We Have No King But Caesar

In the traditional calendar, and by the will of Pope Pius XI who instituted it, the feast of Christ the King is celebrated on the last Sunday of October. And for good reason. This feast, coming at the end of the month of the Holy Rosary and the Holy Angels, prepares the Church for the feast of All Saints on November 1 and the Holy Souls in Purgatory on November 2. Pope Pius XI, in his encyclical establishing the solemnity (Quas Primas), wished to put Jesus back on His Throne reigning over all men and angels, over the good and, to their dread, over the bad. His Kingship is universal, that is to say, everywhere and in every place, in time and space: “All power is given to me in heaven and on earth” (Matt. 28:18).

This universal reign over all men is manifest in part of the consecration prayer to the Sacred Heart of Jesus, as promulgated by Pope Leo XIII in 1899 in his encyclical Annum Sacrum

Be Thou King of those who are deceived by erroneous opinions, or whom discord keeps aloof, and call them back to the harbor of truth and unity of faith, so that there may be but one flock and one Shepherd.

Be Thou King of all those who are still involved in the darkness of idolatry or of Islamism, and refuse not to draw them into the light and kingdom of God. Turn Thine eyes of mercy towards the children of the race, once Thy chosen people: of old they called down upon themselves the Blood of the Savior; may it now descend upon them a laver of redemption and of life.

Very fittingly, too, the feast falls on what the Lutherans call Reformation Sunday, (October 31 is believed to be the day, in 1517, when Luther is alleged to have nailed his ninety-five theses protest on the church door of Wittenberg) and is a condign counterpoint to all heretics that have, in effect, dethroned Christ as King and Mary as Queen of their hearts. In denying the kingly authority of His Catholic Church, they deny the reign of Christ on earth.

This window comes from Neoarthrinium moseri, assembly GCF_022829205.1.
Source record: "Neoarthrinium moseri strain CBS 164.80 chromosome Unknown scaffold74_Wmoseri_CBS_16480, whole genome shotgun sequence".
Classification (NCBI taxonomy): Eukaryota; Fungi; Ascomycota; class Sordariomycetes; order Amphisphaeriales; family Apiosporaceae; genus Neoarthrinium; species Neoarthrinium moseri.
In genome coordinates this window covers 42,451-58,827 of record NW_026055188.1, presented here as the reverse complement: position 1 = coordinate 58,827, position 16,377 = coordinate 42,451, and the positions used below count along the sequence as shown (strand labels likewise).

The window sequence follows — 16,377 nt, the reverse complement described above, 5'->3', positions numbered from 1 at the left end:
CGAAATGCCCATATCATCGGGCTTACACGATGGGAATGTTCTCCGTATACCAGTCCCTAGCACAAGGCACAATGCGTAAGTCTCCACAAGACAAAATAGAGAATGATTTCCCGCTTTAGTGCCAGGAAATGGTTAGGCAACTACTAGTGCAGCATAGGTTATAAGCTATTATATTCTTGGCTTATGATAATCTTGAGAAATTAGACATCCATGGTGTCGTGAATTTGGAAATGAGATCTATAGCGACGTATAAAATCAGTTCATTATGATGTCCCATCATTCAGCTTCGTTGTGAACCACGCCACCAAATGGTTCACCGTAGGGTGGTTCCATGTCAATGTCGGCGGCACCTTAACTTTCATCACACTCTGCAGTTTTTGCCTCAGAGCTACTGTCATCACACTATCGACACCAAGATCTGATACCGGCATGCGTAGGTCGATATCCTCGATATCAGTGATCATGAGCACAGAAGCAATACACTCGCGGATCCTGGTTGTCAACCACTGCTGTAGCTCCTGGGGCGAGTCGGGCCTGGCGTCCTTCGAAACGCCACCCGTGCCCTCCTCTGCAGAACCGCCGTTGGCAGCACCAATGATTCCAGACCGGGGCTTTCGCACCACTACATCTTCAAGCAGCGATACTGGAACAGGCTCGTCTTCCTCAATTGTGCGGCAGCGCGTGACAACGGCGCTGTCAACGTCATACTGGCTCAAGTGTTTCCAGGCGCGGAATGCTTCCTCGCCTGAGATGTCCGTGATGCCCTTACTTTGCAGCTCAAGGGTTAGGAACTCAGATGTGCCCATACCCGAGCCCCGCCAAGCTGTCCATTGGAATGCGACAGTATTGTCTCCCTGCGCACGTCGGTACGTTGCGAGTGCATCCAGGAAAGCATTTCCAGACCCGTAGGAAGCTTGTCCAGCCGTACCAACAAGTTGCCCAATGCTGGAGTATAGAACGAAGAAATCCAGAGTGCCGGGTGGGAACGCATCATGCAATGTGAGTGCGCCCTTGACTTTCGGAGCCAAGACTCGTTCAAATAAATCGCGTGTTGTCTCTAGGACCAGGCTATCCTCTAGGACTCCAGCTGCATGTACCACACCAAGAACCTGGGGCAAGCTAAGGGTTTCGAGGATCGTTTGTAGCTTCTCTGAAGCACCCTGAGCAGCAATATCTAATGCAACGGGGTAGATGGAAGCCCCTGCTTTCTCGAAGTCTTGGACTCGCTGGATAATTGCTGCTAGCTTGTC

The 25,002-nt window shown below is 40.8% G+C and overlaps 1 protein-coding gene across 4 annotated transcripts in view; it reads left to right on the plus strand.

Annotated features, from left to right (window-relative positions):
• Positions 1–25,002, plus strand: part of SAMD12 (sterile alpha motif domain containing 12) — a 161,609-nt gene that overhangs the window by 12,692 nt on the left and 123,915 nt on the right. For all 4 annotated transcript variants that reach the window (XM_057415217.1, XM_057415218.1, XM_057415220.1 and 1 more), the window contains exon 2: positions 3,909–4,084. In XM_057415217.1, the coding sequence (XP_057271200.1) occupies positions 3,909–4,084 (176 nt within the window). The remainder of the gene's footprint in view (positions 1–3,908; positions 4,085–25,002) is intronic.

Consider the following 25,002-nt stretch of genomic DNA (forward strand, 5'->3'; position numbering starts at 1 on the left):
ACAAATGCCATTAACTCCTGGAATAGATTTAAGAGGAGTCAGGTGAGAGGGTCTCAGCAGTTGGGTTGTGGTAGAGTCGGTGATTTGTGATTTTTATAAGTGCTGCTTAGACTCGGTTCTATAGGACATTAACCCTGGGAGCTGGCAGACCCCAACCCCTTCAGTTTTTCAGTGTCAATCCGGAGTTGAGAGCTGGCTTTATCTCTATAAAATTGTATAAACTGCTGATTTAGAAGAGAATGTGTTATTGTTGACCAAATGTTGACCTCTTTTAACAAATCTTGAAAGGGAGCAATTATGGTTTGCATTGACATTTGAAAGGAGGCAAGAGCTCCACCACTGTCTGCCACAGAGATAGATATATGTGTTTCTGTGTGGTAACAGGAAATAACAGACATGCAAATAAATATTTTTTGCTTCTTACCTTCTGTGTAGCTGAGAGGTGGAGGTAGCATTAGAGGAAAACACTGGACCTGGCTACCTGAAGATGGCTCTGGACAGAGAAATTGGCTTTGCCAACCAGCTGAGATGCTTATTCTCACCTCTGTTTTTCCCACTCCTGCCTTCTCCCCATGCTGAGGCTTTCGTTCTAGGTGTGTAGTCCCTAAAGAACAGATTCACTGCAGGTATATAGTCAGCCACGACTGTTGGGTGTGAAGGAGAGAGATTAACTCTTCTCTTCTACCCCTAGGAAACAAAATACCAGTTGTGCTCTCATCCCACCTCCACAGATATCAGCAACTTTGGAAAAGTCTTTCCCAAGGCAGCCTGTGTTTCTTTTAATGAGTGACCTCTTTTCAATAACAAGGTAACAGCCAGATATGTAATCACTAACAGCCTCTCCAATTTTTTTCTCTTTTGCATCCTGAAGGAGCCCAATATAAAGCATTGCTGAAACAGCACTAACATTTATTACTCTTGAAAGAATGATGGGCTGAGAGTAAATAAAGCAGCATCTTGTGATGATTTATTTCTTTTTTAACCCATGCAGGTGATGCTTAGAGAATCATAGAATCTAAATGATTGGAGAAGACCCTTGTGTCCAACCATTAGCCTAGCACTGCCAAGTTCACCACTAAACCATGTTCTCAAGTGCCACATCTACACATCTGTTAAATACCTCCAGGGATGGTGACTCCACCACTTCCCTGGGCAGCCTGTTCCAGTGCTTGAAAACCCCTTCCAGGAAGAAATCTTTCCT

Pius XI, in Quas Primas, declares:

The faithful, moreover, by meditating upon these truths, will gain much strength and courage, enabling them to form their lives after the true Christian ideal. If to Christ our Lord is given all power in heaven and on earth; if all men, purchased by his precious blood, are by a new right subjected to his dominion; if this power embraces all men, it must be clear that not one of our faculties is exempt from his empire. He must reign in our minds…He must reign in our wills…He must reign in our hearts…He must reign in our bodies and in our members…

The new calendar, on the other hand, places this feast on the last Sunday before Advent, and its readings emphasize the eschatological reign of Christ in heaven. Very well. However, in bypassing the social Kingship of Christ over nations here and now, the transfer, as a segue into Advent, would seem thereby to make Our Lord’s words to Pilate in reference to His kingdom being “not of this world” exclusive of the temporal realm. The omnipotence of Our Savior King, the God-Man, is over all creation, here as well as in heaven. “Thy kingdom come, thy will be done on earth as it is in heaven.”

The temporal reign of Christ is not to be achieved by force of arms, but by “suffering violence” to ourselves so as to bear the kingdom away by storm, “within,” in the heart, as trumpeted by Saint John the Baptist (Matt. 11:12). The interior reign will facilitate the exterior reign, for the latter means nothing without the former.

In confronting the Jews who sought the death of Jesus, Pilate taunted them: “Shall I crucify your king”? It seemed that he had no problem in ceding the Man, whom he had so unjustly scourged and allowed to be crowned with thorns, kingship over the Jews. He even insisted that the title “King of the Jews” be posted at the top of the Cross in Hebrew, Greek, and Latin, much to the chagrin of the chief priests.

It would seem also from the Gospel account that Pilate had no real use for Herod Antipas, other than to wash his own hands of this Jewish affair and pass it off to Caesar’s lackey, who had been raised in Rome and appointed tetrarch over Galilee. This Herod, son of Herod the Great, had a gentile mother and was only half Jewish. Therefore, he was not recognized as a legitimate king for the Jews who required that the mother be Jewish for legitimacy. His father, as well, was himself only half Jewish, being the son of Antipater, an Idumean, and a Hebrew mother. It is interesting to note that when the Magi came to Jerusalem asking where the King of the Jews was born, Herod “and all Jerusalem” were “troubled.” Note that Herod did not counter the Magi, “But I am the King of the Jews!”